World Health Organization: Polio Is an International Emergency

A stainless steel Hubbard tank in the Wesley Memorial Hospital in Chicago, 1946, for use in treating polio patients. During treatment, paralyzed patients floated in swirling currents to move their arms and legs. (AP)

Today the World Health Organization declared an international emergency around the resurgence of a vaccine-preventable infectious disease that can paralyze a kid within hours. (Or, in the WHO's ominously, passively voiced statement: "It was the unanimous view of the committee that the conditions for a Public Health Emergency of International Concern have been met.") So far in 2014, they have recorded 68 cases, almost three times as many as during the same period last year.

Poliomyelitis is a highly contagious infectious disease that, in the mid-twentieth century, paralyzed or killed around half a million people every year. In the wake of Jonas Salk's 1957 vaccine, the disease became rapidly, drastically less common. In recent years, international health organizations have painted a picture of inevitability: Polio should soon be totally eliminated from Earth. This is a rosy Vine from The Gates Foundation last year:

But this morning the WHO committee said the international spread of polio to date in 2014 "constitutes an 'extraordinary event' and a public health risk to other [countries] for which a coordinated international response is essential." This is only the second time ever that this level of warning has come from the WHO (Influenza outbreaks in 2009 being the first). Kids aren't getting vaccinated, especially in conflict zones, and adult travelers in endemic areas aren't getting their vaccine boosters. The Geneva-based committee said that more than half of the polio cases in 2013 resulted from international spread.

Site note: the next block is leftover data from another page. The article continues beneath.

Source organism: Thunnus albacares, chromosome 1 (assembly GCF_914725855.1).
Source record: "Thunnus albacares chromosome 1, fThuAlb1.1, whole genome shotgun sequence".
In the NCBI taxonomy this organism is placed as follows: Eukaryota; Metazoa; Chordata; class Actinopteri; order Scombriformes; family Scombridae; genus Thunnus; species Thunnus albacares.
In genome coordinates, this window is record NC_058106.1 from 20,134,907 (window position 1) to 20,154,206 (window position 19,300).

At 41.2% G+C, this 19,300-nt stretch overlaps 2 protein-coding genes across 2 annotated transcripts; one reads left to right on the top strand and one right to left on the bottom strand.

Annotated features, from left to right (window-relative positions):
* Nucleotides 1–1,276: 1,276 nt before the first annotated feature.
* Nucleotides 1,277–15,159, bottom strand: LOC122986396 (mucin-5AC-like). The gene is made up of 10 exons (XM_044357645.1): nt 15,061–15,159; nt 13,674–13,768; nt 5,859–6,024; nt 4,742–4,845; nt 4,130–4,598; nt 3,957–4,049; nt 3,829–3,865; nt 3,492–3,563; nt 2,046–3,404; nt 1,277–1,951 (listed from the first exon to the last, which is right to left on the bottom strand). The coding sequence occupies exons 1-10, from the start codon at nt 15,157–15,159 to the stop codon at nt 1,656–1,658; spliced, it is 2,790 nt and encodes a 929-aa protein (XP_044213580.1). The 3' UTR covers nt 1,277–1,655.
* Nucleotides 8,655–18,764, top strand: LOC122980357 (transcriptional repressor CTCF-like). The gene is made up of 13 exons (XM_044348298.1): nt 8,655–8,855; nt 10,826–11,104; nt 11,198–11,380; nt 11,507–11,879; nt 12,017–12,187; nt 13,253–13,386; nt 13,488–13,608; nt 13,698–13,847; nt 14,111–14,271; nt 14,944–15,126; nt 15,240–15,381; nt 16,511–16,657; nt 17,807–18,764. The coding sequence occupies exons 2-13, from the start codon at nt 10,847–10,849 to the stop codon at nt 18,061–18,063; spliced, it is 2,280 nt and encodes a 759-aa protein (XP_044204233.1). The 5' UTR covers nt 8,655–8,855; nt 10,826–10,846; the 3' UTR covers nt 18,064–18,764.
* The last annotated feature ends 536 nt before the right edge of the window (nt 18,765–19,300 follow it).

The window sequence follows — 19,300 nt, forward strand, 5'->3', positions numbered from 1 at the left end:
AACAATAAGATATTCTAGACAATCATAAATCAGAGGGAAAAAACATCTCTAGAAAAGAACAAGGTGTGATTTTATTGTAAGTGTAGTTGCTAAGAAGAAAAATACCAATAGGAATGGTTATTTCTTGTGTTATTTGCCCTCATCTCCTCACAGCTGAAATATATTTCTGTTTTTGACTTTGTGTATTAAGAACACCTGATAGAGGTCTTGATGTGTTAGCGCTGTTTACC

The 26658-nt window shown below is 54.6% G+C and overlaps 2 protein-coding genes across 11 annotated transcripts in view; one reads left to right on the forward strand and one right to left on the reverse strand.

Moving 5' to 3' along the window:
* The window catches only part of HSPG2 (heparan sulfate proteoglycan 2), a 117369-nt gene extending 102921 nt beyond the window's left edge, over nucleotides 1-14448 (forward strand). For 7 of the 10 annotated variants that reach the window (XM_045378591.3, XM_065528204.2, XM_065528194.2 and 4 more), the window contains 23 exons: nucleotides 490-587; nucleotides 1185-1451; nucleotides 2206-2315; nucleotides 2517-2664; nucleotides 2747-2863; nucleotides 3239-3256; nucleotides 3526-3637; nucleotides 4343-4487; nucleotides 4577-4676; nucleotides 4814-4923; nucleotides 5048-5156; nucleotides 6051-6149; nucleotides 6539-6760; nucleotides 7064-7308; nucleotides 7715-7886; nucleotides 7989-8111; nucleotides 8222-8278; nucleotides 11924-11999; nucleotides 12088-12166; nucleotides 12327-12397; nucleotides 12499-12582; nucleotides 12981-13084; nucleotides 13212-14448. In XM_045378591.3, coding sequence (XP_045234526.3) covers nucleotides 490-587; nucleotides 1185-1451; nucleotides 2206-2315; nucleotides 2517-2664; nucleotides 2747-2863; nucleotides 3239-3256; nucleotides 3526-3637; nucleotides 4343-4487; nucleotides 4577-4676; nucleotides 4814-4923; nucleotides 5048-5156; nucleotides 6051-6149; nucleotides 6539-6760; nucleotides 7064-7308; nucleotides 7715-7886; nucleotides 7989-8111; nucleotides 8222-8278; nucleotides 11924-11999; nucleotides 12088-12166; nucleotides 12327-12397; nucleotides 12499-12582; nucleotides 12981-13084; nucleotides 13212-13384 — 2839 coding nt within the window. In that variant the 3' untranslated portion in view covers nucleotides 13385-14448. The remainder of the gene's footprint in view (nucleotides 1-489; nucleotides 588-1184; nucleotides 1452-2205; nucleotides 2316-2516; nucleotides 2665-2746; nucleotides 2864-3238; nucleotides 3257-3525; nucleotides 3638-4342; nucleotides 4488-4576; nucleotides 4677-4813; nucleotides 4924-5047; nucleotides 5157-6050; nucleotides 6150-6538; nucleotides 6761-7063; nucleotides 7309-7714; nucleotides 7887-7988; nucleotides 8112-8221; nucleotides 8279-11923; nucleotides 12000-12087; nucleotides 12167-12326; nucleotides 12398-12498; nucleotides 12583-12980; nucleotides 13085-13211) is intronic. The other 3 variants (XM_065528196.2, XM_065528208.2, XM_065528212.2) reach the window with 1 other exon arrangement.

The WHO named Pakistan, Syria, and Cameroon as the nidi of the viral spread, labeling them "States currently exporting wild poliovirus." Afghanistan, Equatorial Guinea, Ethiopia, Iraq, Israel, Somalia, and Nigeria are named as infected countries that are not currently exporting the virus. The committee recommends that all residents and travelers be re-inoculated against the virus (resident-travelers from polio-infected countries should have received one documented additional dose of the vaccine four to twelve months before any international travel), and they should be required to carry a standardized proof-of-inoculation document. All children in these countries should be inoculated or re-inoculated.

This isn't to say that polio is imminently taking over the world; the growing numbers are just jarring in the context of the Global Polio Eradication Initiative, wherein the WHO, CDC, Unicef, and Rotary International put the world on track to have zero cases by 2018 and discontinue the vaccine in 2019. (Before that the goal was 2005.) This time the initiative has gone so far as to already publish guidelines for life after polio is eliminated, including debate over how much of the vaccine we should keep around just to be safe.

Messages of inevitable victory breed confidence and reassurance, but they also engender complacency. In light of the spread so far this year, the 2018 goal is dubious. The WHO warned today that "if unchecked, this situation could result in failure to eradicate one of the world's most serious vaccine-preventable diseases."

James Hamblin, MD, is a senior editor at The AtlanticHe is the host of If Our Bodies Could Talk.

 
 
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